I think it's good, noble, and necessary, and I think there's got to be a way for the organizers to maintain their presence within the constructs of what the various cities will allow.

4. To stop dreaming about being super late and unprepared for things.

The point of spending 6-8 hours in a peaceful slumber is to re-charge for the day ahead! Enough of this running around without my contacts on (constant dream feature) realizing I'm about to blow it on one of the dozens of projects I'm juggling in dreamland. I want sex dreams or amazing-deals-shopping dreams for all of 2012!

5. A really nice smelling candle for my bedroom.

It's just one of those things you never think to buy yourself, right? Here, conveniently, is a picture featuring my favorite brand!

6. Adele's vocal chord issues to be resolved

I'm worried sick about her you guys! We need all of our top people on this because she has got to get better, pronto (note: this gift request is also made on behalf of my sister Dani, who has also been pretty good this year).

7. Something in Aztec print

I'm really loving the trend, and would like it in my life slash closet. Here's a fun option from Forever21!

8. For E! to eliminate at least one Kardashian program currently running on its network.

What do they have now? 4? I don't think I'm asking for much here.

9. One of those rings where some lovely word like "oui" or "love" is written out in silver cursive.

Those are so cute, right?? Every time I see one on Pinterest, I re-pin it! Note: I'm not in love with the diamond over the "i" in the "oui." Just saying...


10. To complete my first feature film

This is a gift I will/must give myself/the people who are waiting patiently for me to finish it.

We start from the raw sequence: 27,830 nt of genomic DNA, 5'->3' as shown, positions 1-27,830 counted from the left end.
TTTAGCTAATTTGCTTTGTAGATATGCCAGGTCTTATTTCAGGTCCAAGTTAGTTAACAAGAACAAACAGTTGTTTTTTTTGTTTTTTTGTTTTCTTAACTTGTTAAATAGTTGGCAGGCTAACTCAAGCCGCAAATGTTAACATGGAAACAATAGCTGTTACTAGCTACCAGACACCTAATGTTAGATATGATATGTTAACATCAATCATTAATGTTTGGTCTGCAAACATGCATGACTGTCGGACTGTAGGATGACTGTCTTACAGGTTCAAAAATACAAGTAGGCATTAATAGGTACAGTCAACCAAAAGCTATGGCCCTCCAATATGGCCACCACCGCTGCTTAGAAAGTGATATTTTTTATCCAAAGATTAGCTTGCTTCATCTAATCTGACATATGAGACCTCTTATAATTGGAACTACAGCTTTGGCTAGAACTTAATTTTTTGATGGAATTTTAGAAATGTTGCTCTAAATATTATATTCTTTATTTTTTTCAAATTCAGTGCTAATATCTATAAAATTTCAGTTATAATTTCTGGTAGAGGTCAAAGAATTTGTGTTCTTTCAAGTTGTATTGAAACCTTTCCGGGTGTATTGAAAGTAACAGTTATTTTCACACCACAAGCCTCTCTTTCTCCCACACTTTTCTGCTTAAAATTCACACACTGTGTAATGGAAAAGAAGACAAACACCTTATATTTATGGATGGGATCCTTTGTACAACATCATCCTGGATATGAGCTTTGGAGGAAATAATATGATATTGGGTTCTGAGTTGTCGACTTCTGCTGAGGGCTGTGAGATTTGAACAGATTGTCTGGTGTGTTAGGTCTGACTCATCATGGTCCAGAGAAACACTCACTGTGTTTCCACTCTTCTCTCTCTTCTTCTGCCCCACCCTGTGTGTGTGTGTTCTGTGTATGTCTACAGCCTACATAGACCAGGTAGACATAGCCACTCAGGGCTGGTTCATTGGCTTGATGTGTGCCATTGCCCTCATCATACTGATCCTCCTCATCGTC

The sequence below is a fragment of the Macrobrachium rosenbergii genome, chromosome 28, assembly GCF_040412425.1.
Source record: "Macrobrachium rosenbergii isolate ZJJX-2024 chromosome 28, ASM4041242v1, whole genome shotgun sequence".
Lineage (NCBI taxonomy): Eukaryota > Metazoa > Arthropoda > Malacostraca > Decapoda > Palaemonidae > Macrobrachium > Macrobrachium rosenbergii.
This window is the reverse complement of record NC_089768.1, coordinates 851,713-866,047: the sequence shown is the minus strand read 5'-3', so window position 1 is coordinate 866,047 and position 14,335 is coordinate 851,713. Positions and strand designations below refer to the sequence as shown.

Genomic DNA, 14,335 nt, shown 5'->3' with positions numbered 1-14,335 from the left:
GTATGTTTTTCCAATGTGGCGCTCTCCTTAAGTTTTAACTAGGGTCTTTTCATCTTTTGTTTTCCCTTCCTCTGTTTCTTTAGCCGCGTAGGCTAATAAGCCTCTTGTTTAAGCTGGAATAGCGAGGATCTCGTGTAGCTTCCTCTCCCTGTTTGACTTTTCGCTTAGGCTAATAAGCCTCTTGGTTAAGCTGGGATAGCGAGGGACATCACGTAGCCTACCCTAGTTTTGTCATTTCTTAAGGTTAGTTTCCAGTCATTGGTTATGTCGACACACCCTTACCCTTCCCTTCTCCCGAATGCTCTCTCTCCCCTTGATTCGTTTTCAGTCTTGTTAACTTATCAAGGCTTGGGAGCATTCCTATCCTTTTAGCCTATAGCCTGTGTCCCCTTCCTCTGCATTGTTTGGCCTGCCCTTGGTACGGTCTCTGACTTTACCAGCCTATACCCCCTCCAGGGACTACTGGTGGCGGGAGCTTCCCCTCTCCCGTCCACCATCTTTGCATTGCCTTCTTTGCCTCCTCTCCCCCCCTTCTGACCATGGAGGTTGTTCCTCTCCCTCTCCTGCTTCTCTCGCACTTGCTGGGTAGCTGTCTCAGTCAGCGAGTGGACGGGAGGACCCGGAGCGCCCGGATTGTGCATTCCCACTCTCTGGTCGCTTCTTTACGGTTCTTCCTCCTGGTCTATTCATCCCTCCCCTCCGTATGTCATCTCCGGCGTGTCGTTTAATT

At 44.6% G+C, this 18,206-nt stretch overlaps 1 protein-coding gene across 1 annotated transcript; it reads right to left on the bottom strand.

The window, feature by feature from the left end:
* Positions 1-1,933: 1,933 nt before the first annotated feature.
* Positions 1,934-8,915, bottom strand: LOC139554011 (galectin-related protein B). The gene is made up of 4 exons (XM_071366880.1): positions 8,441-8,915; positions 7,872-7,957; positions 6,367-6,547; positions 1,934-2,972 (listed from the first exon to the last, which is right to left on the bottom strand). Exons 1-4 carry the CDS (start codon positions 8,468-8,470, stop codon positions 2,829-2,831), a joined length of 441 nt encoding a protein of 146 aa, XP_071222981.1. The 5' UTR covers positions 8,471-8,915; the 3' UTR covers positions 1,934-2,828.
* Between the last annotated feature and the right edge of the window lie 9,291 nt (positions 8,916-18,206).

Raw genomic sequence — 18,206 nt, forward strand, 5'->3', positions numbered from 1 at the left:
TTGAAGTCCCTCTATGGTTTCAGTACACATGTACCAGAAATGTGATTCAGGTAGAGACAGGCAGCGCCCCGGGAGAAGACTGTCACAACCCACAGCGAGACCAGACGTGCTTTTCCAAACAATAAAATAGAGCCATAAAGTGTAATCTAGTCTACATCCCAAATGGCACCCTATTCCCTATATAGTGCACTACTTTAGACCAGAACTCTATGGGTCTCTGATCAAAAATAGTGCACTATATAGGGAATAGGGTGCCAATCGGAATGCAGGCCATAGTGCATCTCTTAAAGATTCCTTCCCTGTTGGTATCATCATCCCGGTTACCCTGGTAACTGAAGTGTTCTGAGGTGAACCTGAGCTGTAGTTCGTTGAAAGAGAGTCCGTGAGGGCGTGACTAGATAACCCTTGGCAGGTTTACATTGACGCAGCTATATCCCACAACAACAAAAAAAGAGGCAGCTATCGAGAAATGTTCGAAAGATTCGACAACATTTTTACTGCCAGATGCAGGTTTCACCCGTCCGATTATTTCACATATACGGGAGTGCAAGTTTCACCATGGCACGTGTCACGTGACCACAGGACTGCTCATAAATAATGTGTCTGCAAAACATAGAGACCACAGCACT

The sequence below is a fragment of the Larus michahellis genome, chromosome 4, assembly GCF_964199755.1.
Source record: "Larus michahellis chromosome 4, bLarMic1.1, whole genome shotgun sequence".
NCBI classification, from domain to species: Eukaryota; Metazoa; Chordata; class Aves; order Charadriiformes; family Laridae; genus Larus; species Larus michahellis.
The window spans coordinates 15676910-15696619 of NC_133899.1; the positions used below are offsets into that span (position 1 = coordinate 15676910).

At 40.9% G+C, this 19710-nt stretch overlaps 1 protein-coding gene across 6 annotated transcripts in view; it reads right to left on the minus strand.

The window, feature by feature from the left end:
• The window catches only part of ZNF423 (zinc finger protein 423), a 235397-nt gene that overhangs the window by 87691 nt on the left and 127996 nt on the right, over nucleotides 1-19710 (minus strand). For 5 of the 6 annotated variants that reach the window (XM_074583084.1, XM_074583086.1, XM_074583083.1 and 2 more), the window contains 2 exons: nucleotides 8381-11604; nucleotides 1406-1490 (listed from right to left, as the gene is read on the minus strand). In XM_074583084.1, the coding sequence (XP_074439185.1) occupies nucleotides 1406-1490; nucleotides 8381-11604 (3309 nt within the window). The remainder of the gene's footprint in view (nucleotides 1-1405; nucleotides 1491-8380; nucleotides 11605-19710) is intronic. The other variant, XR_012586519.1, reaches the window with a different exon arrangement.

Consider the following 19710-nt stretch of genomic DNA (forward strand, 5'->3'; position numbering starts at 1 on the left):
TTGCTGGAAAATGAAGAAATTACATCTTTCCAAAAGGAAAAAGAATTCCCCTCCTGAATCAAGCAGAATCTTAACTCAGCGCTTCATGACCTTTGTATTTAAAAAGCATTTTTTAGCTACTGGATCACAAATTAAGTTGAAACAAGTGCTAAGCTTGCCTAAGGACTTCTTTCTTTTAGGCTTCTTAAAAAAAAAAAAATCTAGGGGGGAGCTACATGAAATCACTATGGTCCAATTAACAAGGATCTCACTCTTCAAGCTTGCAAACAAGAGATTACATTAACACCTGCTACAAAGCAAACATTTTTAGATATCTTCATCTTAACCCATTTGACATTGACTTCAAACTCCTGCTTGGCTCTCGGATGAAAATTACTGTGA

It's getting really close guys, promise.

11. A lifetime supply of Sharpie pens!

These are beyond a shadow of a doubt the finest pens on the market (in my opinion), and when I find myself needing to write something and not having a Sharpie pen at my disposal, I'm bummed.

12. Silver earrings

I could use some big hoops and a dangly option or two. Nothing fancy.

13. A stronger command over Los Angeles driving short cuts

I just want to know how to sneak around insane traffic stoppage without having to get out my GPS or find my location via the molasses-like Internet connection on my Blackberry.

14. To be producing a regular, 20-Nothings podcast

See "to complete my first feature film" replace "the people who are waiting patiently for me to finish it" with "the hundreds of thousands of people who are yet unaware of the impact it will have on their lives."

15. This office, and with it Jenna Lyon's entire wardrobe...and son.

That should do it for this year!

-J

Thursday, December 1, 2011

December SUNDAY NIGHT SEX TALKS details + performers



It's that time of the month again! Another SNST is this coming Sunday, and in honor of December, we're making this storytelling session holiday-themed.

Sunday, December 4th at 8:30pm
, five hysterical and talented performers will take the Bar Lubitsch stage for the third installment in my girls-only, R-rated storytelling series. Sorry, but it really is NO BOYS ALLOWED.

The topic: All I want for ChrisKwanzMakkah is ______________________.

The format: Free-form storytelling based on the prompt. The show will run 1 hr.

The talent: TV writers, feature writers, stand-ups, actresses and moi!

Tickets: (Oooone more time... ) $6 at Brown Paper Tickets

The first two shows were a huge success, so don't miss out! E-mail me at 20Nothings@gmail.com with questions, comment, talent suggestions and positive RSVPs! Hoping to see many of you on 12/4 (sorry boys...).